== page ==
Bombay High Court: A Division Bench comprising of V.K. Tahilramani, Acting CJ and M.S. Sonak, J. dismissed a petition challenging the rejection of petitioner’s application for grant of furlough.
The petitioner was convicted for the offences punishable under Sections 302, 341 and 397 IPC. He preferred an application for furlough, which was rejected. The petitioner preferred an appeal thereagainst, which too was dismissed. Aggrieved thus, the petitioner filed the instant criminal writ petition. The application of the petitioner to be released on furlough came to be rejected in view of Rule 4(2) of the Prisons (Bombay Furlough and Parole) Rules, 1959. The said rule provides that the prisoners convicted under Sections 392 to 402 IPC (both inclusive) shall not be eligible for grant of furlough.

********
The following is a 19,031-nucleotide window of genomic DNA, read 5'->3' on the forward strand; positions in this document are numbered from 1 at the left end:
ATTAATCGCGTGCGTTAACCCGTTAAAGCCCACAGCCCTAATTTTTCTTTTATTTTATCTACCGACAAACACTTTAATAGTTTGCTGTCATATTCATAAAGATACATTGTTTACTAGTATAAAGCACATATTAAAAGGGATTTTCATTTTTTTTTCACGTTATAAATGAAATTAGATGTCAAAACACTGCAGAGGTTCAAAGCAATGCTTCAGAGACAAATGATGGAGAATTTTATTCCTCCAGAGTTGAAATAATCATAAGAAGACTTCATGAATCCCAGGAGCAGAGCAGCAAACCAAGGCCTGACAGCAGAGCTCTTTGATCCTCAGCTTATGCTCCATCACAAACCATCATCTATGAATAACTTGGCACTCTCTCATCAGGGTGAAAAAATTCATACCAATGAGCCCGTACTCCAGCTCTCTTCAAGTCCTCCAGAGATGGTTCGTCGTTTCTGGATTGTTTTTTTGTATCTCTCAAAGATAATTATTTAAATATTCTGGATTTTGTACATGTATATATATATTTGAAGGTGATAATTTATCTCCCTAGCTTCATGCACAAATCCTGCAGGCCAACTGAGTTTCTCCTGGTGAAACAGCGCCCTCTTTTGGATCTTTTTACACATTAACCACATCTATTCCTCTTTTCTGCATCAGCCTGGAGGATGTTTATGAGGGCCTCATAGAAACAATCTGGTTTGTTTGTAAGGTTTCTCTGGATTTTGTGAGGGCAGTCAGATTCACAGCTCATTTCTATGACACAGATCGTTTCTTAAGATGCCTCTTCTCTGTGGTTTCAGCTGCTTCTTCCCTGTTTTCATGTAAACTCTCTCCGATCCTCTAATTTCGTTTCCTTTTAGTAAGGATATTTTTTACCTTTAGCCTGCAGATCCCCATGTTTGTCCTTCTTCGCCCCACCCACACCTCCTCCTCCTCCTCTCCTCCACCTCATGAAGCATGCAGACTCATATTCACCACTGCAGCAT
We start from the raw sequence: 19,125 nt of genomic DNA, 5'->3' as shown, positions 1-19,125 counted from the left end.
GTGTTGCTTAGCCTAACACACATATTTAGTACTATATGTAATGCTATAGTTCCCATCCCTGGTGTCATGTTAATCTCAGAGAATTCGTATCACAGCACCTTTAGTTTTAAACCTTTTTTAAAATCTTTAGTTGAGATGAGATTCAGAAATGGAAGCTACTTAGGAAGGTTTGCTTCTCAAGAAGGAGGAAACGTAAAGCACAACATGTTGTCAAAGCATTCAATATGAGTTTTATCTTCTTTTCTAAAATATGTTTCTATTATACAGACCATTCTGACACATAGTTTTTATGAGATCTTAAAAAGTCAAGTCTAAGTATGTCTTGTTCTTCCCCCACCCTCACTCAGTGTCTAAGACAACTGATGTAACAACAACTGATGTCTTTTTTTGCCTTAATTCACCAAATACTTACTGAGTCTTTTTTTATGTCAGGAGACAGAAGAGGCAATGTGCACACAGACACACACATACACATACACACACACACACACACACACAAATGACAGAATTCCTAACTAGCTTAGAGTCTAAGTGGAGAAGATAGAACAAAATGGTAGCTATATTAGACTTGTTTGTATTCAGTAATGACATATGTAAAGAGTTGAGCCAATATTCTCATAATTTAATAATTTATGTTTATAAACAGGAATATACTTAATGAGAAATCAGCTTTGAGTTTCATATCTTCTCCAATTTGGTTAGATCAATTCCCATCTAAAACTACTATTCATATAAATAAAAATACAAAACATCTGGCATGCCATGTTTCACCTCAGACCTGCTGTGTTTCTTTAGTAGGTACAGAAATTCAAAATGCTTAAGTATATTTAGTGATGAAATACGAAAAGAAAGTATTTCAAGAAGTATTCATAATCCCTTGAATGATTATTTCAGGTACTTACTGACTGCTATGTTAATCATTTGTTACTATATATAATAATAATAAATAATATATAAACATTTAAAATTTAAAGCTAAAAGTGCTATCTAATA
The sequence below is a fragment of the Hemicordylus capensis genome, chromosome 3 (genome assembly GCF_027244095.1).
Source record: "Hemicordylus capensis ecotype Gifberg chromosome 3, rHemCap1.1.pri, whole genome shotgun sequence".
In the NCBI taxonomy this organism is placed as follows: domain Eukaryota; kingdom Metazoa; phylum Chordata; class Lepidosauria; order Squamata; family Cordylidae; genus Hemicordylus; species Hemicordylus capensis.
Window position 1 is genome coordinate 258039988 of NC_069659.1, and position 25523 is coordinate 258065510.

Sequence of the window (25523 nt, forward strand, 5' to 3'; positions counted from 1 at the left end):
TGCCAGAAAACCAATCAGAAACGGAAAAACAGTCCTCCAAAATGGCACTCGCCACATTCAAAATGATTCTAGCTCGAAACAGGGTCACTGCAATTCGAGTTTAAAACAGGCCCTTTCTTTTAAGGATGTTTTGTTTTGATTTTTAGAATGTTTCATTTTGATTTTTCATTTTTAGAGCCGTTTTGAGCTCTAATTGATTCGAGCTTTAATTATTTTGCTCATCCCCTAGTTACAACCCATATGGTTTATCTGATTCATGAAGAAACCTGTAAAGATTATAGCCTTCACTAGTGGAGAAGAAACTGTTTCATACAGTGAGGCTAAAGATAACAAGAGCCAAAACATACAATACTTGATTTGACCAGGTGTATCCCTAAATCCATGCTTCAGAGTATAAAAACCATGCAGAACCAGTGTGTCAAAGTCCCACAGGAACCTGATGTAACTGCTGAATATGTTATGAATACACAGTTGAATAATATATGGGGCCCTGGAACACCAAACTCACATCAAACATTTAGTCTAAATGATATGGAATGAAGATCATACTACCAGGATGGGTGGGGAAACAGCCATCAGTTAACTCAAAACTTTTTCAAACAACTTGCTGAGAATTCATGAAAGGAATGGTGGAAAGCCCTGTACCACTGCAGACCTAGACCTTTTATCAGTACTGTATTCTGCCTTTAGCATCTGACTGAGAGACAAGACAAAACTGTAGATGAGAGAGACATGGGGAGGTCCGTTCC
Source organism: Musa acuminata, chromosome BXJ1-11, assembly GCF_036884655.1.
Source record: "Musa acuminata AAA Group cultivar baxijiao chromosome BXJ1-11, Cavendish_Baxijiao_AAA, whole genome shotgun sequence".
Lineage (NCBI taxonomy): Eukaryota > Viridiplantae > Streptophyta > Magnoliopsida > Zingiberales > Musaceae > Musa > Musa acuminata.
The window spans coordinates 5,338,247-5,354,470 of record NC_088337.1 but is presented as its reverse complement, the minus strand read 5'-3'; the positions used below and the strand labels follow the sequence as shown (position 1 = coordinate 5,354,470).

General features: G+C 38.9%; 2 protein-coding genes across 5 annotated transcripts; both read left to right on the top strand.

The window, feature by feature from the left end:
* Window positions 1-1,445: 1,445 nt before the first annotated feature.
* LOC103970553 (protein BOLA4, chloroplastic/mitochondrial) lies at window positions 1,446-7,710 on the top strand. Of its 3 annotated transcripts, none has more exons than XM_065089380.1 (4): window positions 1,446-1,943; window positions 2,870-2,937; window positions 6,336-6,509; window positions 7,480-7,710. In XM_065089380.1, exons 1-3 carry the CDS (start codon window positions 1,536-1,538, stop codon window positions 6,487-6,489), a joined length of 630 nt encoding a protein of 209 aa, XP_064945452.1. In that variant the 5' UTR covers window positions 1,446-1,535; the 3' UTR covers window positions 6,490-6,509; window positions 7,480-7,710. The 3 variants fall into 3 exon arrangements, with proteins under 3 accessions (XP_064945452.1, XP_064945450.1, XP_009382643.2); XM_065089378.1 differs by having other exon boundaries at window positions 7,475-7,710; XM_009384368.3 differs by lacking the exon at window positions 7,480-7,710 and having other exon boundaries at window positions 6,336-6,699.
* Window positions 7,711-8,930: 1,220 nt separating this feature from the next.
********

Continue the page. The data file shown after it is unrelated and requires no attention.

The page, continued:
The High Court, referring to earlier decisions, observed that Rule 4(2) is valid and intra vires and not vulnerable to challenge to the charge of being violative of Article 14 of the Constitution. In offences falling under the said sections, it would be hazardous to release convicts on furlough because when one abandons honest labour for the career of theft or intimidation coupled with violence, it tends to become a way of life and the temptation is too great to resist when the prisoner is at large. The offences of dacoity and robbery fall within a class by themselves. Thus, the classification is based on the danger inherent in releasing such prisoners and has a nexus with the object sought to be achieved. In view of the same, the High Court was not inclined to interfere in the matter. The petition was, accordingly, dismissed. [Sunil Gaurishankar Kharwar v. State of Maharashtra, 2018 SCC OnLine Bom 2450, dated 07-08-2018]